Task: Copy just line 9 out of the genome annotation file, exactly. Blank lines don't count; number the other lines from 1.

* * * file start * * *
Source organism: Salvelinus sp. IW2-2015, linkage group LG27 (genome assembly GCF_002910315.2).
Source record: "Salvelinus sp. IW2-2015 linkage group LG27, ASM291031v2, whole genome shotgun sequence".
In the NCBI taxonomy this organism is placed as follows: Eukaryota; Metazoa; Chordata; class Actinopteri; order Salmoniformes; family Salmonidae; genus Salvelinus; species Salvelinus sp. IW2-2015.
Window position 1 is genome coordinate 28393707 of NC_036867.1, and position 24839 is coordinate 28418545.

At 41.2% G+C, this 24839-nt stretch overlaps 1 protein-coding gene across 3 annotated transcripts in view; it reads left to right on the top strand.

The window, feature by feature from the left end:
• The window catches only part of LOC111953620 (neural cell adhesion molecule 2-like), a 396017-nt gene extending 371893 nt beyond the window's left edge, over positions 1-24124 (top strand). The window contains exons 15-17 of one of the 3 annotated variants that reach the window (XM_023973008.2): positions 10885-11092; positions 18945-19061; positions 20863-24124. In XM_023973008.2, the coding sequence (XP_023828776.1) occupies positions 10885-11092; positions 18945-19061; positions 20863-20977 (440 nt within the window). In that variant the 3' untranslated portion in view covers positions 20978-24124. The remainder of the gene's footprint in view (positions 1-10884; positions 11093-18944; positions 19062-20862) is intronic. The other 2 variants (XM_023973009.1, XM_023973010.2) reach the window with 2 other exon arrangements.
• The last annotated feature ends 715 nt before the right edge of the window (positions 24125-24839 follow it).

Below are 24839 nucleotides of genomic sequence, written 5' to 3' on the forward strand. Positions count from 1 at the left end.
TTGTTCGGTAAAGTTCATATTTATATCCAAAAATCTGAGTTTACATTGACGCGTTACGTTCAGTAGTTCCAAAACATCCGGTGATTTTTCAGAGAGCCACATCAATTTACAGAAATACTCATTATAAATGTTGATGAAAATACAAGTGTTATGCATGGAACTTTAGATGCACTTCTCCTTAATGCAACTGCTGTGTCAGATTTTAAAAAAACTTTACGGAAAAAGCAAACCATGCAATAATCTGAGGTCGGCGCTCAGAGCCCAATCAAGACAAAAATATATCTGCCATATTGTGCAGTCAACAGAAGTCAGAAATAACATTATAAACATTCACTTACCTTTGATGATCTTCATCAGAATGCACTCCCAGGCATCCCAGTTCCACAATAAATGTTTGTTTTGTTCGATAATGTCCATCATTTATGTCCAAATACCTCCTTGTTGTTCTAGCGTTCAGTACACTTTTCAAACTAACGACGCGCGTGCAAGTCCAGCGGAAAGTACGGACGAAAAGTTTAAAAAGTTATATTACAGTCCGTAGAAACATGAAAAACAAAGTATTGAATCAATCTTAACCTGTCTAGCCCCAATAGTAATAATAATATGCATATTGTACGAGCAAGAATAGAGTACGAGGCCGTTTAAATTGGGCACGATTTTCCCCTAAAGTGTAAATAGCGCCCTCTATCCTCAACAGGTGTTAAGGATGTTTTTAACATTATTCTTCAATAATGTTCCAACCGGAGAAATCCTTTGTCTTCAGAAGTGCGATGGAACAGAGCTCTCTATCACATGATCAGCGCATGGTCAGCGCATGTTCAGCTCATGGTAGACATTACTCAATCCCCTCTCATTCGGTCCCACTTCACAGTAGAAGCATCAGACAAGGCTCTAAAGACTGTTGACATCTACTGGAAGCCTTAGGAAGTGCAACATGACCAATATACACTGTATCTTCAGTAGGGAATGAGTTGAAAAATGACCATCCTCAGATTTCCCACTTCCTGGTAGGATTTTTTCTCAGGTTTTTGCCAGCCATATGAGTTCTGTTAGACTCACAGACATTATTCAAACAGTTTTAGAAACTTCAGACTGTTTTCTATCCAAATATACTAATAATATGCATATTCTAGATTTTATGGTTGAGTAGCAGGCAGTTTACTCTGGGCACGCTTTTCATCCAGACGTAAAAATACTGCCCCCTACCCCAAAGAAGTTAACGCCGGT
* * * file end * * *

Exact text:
Below are 24839 nucleotides of genomic sequence, written 5' to 3' on the forward strand. Positions count from 1 at the left end.